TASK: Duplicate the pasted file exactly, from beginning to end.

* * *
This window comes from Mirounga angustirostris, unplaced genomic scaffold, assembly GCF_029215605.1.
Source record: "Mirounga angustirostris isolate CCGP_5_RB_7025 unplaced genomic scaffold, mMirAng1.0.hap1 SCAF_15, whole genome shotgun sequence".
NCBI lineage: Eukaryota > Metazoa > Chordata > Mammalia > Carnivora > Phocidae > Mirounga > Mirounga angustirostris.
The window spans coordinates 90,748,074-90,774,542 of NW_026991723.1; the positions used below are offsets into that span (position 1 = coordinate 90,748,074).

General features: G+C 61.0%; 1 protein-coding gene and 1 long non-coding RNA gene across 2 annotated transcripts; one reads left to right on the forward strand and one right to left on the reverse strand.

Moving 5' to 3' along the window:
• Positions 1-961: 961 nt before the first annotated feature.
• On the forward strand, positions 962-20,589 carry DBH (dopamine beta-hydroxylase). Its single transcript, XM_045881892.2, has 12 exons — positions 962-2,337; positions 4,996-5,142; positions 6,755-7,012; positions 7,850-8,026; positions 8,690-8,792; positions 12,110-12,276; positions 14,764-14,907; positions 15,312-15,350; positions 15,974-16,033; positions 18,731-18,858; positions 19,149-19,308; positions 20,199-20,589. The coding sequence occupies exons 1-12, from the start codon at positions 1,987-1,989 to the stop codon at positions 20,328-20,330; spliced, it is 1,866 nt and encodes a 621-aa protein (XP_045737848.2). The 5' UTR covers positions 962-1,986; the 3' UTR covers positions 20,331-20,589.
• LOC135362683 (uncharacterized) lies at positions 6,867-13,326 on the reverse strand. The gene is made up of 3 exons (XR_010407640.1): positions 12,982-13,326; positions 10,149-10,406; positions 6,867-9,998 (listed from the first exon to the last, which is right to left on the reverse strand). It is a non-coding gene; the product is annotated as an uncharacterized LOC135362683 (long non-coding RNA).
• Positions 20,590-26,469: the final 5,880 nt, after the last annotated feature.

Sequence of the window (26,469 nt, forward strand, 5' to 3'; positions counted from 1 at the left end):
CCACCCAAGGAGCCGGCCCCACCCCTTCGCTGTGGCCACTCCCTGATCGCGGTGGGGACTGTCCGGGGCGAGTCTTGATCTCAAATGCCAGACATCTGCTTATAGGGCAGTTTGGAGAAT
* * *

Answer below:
This window comes from Mirounga angustirostris, unplaced genomic scaffold, assembly GCF_029215605.1.
Source record: "Mirounga angustirostris isolate CCGP_5_RB_7025 unplaced genomic scaffold, mMirAng1.0.hap1 SCAF_15, whole genome shotgun sequence".
NCBI lineage: Eukaryota > Metazoa > Chordata > Mammalia > Carnivora > Phocidae > Mirounga > Mirounga angustirostris.
The window spans coordinates 90,748,074-90,774,542 of NW_026991723.1; the positions used below are offsets into that span (position 1 = coordinate 90,748,074).

General features: G+C 61.0%; 1 protein-coding gene and 1 long non-coding RNA gene across 2 annotated transcripts; one reads left to right on the forward strand and one right to left on the reverse strand.

Moving 5' to 3' along the window:
• Positions 1-961: 961 nt before the first annotated feature.
• On the forward strand, positions 962-20,589 carry DBH (dopamine beta-hydroxylase). Its single transcript, XM_045881892.2, has 12 exons — positions 962-2,337; positions 4,996-5,142; positions 6,755-7,012; positions 7,850-8,026; positions 8,690-8,792; positions 12,110-12,276; positions 14,764-14,907; positions 15,312-15,350; positions 15,974-16,033; positions 18,731-18,858; positions 19,149-19,308; positions 20,199-20,589. The coding sequence occupies exons 1-12, from the start codon at positions 1,987-1,989 to the stop codon at positions 20,328-20,330; spliced, it is 1,866 nt and encodes a 621-aa protein (XP_045737848.2). The 5' UTR covers positions 962-1,986; the 3' UTR covers positions 20,331-20,589.
• LOC135362683 (uncharacterized) lies at positions 6,867-13,326 on the reverse strand. The gene is made up of 3 exons (XR_010407640.1): positions 12,982-13,326; positions 10,149-10,406; positions 6,867-9,998 (listed from the first exon to the last, which is right to left on the reverse strand). It is a non-coding gene; the product is annotated as an uncharacterized LOC135362683 (long non-coding RNA).
• Positions 20,590-26,469: the final 5,880 nt, after the last annotated feature.

Sequence of the window (26,469 nt, forward strand, 5' to 3'; positions counted from 1 at the left end):
CCACCCAAGGAGCCGGCCCCACCCCTTCGCTGTGGCCACTCCCTGATCGCGGTGGGGACTGTCCGGGGCGAGTCTTGATCTCAAATGCCAGACATCTGCTTATAGGGCAGTTTGGAGAAT